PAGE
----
Good quality, comfortable liner, quiet on unfaired bikes but can be loud when affected by turbulence.
Air flow could be better. Lots of chin room.
The CL-14 face shield provides good visibility, but this one is rather flimsy.
According to our search logs, one of the most popular helmets is the HJC CL-14.
Riders are looking for information on this helmet, so we decided it was definitely overdue for a wBWreview article.
HJC is known primarily as a manufacturer of mid-range helmets with good quality that are very competitively priced, and the CL-14 definitely meets that description.
Although HJC offers many different color combinations, their full-face helmet line is actually rather straightforward.
There are basically three different helmet lines, known as the CS, CL and AC. The basic distinguishing characteristics of the CS-10 and CS-12 are their thermoplastic shell.
The CS-10 is U.S. DOT-only approved and starts at a very reasonable $89.99 list price. The CS-12 is DOT FMVSS 218 and lists for $109.99 at the time this article was posted.
A move up to the CL line brings a “complex polycarbonate” shell, Snell plus DOT approval and the same “ACS” ventilation system as used on HJC’s top-of-the-line AC-11 helmet, which uses a composite weave fiberglass shell with Dyneema and Kevlar fibers.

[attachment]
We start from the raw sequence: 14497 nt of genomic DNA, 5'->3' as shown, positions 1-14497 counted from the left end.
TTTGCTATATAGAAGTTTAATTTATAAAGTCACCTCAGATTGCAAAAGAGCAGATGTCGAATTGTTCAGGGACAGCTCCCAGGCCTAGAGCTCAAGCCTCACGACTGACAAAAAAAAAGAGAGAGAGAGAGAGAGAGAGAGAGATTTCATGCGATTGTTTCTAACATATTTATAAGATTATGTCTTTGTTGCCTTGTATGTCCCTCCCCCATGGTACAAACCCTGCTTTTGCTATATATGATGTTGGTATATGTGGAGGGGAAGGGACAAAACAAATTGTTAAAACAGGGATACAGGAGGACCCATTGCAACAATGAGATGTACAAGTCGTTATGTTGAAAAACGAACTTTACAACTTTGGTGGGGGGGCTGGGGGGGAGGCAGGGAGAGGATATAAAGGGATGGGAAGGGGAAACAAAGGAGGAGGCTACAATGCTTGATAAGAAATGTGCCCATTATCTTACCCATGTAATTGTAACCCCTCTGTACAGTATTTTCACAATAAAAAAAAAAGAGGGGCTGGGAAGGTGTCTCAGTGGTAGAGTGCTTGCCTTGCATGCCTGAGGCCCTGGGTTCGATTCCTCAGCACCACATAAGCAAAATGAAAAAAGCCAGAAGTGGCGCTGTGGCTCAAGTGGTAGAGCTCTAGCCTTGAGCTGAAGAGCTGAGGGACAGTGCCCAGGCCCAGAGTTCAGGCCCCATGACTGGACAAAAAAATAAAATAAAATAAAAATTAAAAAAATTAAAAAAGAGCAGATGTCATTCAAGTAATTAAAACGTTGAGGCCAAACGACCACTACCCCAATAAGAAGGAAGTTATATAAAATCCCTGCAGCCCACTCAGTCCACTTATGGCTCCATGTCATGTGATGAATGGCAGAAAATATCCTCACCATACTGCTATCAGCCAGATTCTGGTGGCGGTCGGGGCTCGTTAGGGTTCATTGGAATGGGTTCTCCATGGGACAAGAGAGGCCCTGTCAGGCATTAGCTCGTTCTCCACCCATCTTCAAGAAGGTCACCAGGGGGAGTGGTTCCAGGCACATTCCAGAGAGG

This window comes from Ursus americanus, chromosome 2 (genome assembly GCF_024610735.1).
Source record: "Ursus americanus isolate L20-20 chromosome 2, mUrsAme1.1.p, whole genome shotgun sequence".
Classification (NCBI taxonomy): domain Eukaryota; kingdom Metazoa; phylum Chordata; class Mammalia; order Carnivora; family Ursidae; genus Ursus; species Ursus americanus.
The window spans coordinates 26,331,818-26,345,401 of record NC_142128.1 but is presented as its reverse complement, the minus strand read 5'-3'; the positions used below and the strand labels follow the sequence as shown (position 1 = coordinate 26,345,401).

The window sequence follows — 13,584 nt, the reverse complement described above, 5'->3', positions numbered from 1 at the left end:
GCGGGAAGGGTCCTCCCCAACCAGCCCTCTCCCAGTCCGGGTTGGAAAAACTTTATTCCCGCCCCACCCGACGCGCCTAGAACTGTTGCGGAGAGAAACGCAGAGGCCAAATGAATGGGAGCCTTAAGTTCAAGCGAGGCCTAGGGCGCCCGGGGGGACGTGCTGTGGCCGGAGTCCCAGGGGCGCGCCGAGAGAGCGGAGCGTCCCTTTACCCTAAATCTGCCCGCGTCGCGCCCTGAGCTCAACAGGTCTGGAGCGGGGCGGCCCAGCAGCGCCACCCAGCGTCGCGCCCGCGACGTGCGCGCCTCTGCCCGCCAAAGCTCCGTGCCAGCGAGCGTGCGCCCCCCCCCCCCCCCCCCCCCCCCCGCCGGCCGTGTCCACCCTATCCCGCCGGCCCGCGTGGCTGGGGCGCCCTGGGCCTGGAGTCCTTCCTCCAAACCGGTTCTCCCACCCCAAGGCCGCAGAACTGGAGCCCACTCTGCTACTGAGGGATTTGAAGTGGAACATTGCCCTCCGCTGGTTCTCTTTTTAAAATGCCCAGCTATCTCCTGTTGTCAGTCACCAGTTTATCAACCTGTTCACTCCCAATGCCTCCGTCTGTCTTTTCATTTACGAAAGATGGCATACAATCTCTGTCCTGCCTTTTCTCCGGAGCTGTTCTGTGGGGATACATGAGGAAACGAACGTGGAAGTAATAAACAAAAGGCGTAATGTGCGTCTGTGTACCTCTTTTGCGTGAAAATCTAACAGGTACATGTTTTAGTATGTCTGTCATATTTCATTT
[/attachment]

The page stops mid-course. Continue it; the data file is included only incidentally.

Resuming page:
The CL-14 starts at a list price of $139.99 for solid colors. The AC-11 list price is right around $200, depending upon colors and graphics.
All very reasonable prices for a decent, well-built helmet with good specifications. We are especially impressed by the quality of the liners in the CL and AC models, and the overall quality of all HJC helmets seems very good for the price.
Motorcycle Helmet Snobbery?
Now there’s a lot of snobbery to deal with in the world of motorcycle helmets, and like all snobbery, it’s unjustified.
Every webBikeWorld visitor who is at all interested in motorcycle helmet safety has, of course, read the wBWMotorcycle Helmet FAQ page.
That page has a link to the recent and Motorcyclist test of selected helmets (“Motorcycle Helmet Performance: Blowing the Lid Off”), which concludes that more money doesn’t always buy the best protection.
And the helmet in that test that transmitted the second lowest level of G forces (the less G forces that are transmitted, the lower the chance of brain injury)?
Believe it or not, the Pep Boys “Raider” motorcycle helmet at 174 G’s. The Raider lists for $69.95.
We don’t know how the HJC CL-14 rates in comparison, and Motorcyclist magazine did not test one unfortunately.
But one of the points in the article that was raised was that the common helmet safety standards (i.e., Snell, DOT, ECE, BSI, etc.) aren’t harmonized and don’t always mean that an approved helmet will transmit lower G’s.
In fact, there’s a belief among some that “softer” helmets will transmit lower G forces, because, if they’re designed correctly, the force can be distributed over a wider surface area, which could lower the point force for any given area.